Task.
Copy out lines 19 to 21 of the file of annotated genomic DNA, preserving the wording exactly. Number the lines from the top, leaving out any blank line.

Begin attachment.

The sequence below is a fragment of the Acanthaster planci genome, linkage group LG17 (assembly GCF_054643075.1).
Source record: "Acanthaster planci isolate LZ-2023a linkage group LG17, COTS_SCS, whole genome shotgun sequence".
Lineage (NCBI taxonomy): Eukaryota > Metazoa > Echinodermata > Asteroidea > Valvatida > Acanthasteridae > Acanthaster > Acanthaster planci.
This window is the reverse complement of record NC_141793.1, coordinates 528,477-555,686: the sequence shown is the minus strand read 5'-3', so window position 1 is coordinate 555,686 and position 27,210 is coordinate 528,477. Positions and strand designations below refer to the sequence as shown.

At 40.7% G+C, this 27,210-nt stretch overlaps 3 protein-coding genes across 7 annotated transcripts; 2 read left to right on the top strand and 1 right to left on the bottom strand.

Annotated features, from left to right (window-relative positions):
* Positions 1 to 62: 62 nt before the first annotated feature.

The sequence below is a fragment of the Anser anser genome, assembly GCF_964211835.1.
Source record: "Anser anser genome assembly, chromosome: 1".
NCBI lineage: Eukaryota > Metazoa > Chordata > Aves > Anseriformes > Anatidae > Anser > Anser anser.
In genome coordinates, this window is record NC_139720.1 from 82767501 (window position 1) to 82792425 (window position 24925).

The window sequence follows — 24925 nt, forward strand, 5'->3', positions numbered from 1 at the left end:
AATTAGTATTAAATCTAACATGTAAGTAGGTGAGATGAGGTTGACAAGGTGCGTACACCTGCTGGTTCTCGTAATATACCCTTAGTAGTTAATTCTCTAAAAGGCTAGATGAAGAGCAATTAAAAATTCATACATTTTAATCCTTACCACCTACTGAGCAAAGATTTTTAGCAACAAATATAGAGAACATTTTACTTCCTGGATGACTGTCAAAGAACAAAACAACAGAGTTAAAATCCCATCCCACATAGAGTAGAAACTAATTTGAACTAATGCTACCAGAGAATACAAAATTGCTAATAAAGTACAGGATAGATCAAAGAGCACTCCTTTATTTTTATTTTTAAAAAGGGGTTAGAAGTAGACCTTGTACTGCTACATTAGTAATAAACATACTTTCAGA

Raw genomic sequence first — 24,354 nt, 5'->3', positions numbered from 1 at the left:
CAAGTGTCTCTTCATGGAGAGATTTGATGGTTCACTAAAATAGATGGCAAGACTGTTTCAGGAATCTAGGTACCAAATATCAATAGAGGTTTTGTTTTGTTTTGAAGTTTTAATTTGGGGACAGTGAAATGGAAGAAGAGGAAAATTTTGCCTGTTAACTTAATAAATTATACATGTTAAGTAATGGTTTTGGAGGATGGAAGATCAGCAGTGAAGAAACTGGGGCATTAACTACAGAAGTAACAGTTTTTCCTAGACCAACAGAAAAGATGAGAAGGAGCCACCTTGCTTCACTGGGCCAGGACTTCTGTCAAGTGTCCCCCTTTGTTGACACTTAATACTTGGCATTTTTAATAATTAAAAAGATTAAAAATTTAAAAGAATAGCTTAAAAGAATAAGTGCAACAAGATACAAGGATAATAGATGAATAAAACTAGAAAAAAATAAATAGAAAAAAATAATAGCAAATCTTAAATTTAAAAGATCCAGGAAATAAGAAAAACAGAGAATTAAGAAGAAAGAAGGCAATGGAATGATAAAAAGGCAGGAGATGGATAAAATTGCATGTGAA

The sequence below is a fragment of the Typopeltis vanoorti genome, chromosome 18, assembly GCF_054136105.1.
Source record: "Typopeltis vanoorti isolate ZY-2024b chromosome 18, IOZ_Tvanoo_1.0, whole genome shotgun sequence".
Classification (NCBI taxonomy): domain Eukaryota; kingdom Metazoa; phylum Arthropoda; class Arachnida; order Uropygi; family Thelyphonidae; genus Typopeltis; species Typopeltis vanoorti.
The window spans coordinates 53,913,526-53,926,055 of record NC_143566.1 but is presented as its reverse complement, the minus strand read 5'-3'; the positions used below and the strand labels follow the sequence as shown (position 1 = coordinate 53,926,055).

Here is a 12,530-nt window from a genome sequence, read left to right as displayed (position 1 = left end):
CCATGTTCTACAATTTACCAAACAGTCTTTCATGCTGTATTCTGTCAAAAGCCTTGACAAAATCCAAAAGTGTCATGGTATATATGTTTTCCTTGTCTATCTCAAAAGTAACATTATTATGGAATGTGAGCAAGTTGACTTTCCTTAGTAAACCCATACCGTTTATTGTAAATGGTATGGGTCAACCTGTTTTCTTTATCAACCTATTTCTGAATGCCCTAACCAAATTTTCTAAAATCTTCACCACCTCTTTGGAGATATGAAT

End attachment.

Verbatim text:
The window spans coordinates 53,913,526-53,926,055 of record NC_143566.1 but is presented as its reverse complement, the minus strand read 5'-3'; the positions used below and the strand labels follow the sequence as shown (position 1 = coordinate 53,926,055).

Here is a 12,530-nt window from a genome sequence, read left to right as displayed (position 1 = left end):
CCATGTTCTACAATTTACCAAACAGTCTTTCATGCTGTATTCTGTCAAAAGCCTTGACAAAATCCAAAAGTGTCATGGTATATATGTTTTCCTTGTCTATCTCAAAAGTAACATTATTATGGAATGTGAGCAAGTTGACTTTCCTTAGTAAACCCATACCGTTTATTGTAAATGGTATGGGTCAACCTGTTTTCTTTATCAACCTATTTCTGAATGCCCTAACCAAATTTTCTAAAATCTTCACCACCTCTTTGGAGATATGAAT